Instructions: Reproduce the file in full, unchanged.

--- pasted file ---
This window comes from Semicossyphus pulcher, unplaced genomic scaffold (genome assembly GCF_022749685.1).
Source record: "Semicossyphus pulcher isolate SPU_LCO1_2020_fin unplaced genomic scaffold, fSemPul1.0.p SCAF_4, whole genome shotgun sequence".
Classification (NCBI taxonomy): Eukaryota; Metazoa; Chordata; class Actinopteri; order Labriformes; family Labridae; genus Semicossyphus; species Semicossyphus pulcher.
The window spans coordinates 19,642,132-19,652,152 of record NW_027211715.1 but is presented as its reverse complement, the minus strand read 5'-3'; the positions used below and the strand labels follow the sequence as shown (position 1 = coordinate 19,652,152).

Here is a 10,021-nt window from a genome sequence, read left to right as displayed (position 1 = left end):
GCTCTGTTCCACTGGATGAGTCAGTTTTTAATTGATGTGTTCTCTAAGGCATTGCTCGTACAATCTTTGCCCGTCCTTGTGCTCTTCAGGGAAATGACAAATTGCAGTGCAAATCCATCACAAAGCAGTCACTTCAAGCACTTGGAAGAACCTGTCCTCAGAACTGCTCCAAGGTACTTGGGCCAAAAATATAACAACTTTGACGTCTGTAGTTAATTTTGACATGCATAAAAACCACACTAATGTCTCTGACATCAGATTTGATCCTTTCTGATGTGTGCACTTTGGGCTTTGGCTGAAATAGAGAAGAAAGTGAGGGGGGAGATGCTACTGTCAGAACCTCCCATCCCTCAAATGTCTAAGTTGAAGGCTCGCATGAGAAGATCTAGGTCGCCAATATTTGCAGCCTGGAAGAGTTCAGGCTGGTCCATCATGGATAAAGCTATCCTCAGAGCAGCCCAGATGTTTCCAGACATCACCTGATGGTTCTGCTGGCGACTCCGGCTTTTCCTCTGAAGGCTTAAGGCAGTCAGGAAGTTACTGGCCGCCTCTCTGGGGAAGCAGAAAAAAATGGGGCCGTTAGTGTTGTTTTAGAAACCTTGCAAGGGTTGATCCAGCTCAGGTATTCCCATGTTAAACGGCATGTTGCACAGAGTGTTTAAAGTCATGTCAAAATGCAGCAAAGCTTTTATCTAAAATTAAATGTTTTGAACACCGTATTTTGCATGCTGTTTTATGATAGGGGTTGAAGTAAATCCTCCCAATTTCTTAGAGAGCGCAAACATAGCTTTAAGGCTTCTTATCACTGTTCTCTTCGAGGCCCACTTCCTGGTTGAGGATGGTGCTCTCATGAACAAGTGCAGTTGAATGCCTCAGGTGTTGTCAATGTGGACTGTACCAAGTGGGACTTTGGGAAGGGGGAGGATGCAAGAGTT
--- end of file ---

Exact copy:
This window comes from Semicossyphus pulcher, unplaced genomic scaffold (genome assembly GCF_022749685.1).
Source record: "Semicossyphus pulcher isolate SPU_LCO1_2020_fin unplaced genomic scaffold, fSemPul1.0.p SCAF_4, whole genome shotgun sequence".
Classification (NCBI taxonomy): Eukaryota; Metazoa; Chordata; class Actinopteri; order Labriformes; family Labridae; genus Semicossyphus; species Semicossyphus pulcher.
The window spans coordinates 19,642,132-19,652,152 of record NW_027211715.1 but is presented as its reverse complement, the minus strand read 5'-3'; the positions used below and the strand labels follow the sequence as shown (position 1 = coordinate 19,652,152).

Here is a 10,021-nt window from a genome sequence, read left to right as displayed (position 1 = left end):
GCTCTGTTCCACTGGATGAGTCAGTTTTTAATTGATGTGTTCTCTAAGGCATTGCTCGTACAATCTTTGCCCGTCCTTGTGCTCTTCAGGGAAATGACAAATTGCAGTGCAAATCCATCACAAAGCAGTCACTTCAAGCACTTGGAAGAACCTGTCCTCAGAACTGCTCCAAGGTACTTGGGCCAAAAATATAACAACTTTGACGTCTGTAGTTAATTTTGACATGCATAAAAACCACACTAATGTCTCTGACATCAGATTTGATCCTTTCTGATGTGTGCACTTTGGGCTTTGGCTGAAATAGAGAAGAAAGTGAGGGGGGAGATGCTACTGTCAGAACCTCCCATCCCTCAAATGTCTAAGTTGAAGGCTCGCATGAGAAGATCTAGGTCGCCAATATTTGCAGCCTGGAAGAGTTCAGGCTGGTCCATCATGGATAAAGCTATCCTCAGAGCAGCCCAGATGTTTCCAGACATCACCTGATGGTTCTGCTGGCGACTCCGGCTTTTCCTCTGAAGGCTTAAGGCAGTCAGGAAGTTACTGGCCGCCTCTCTGGGGAAGCAGAAAAAAATGGGGCCGTTAGTGTTGTTTTAGAAACCTTGCAAGGGTTGATCCAGCTCAGGTATTCCCATGTTAAACGGCATGTTGCACAGAGTGTTTAAAGTCATGTCAAAATGCAGCAAAGCTTTTATCTAAAATTAAATGTTTTGAACACCGTATTTTGCATGCTGTTTTATGATAGGGGTTGAAGTAAATCCTCCCAATTTCTTAGAGAGCGCAAACATAGCTTTAAGGCTTCTTATCACTGTTCTCTTCGAGGCCCACTTCCTGGTTGAGGATGGTGCTCTCATGAACAAGTGCAGTTGAATGCCTCAGGTGTTGTCAATGTGGACTGTACCAAGTGGGACTTTGGGAAGGGGGAGGATGCAAGAGTT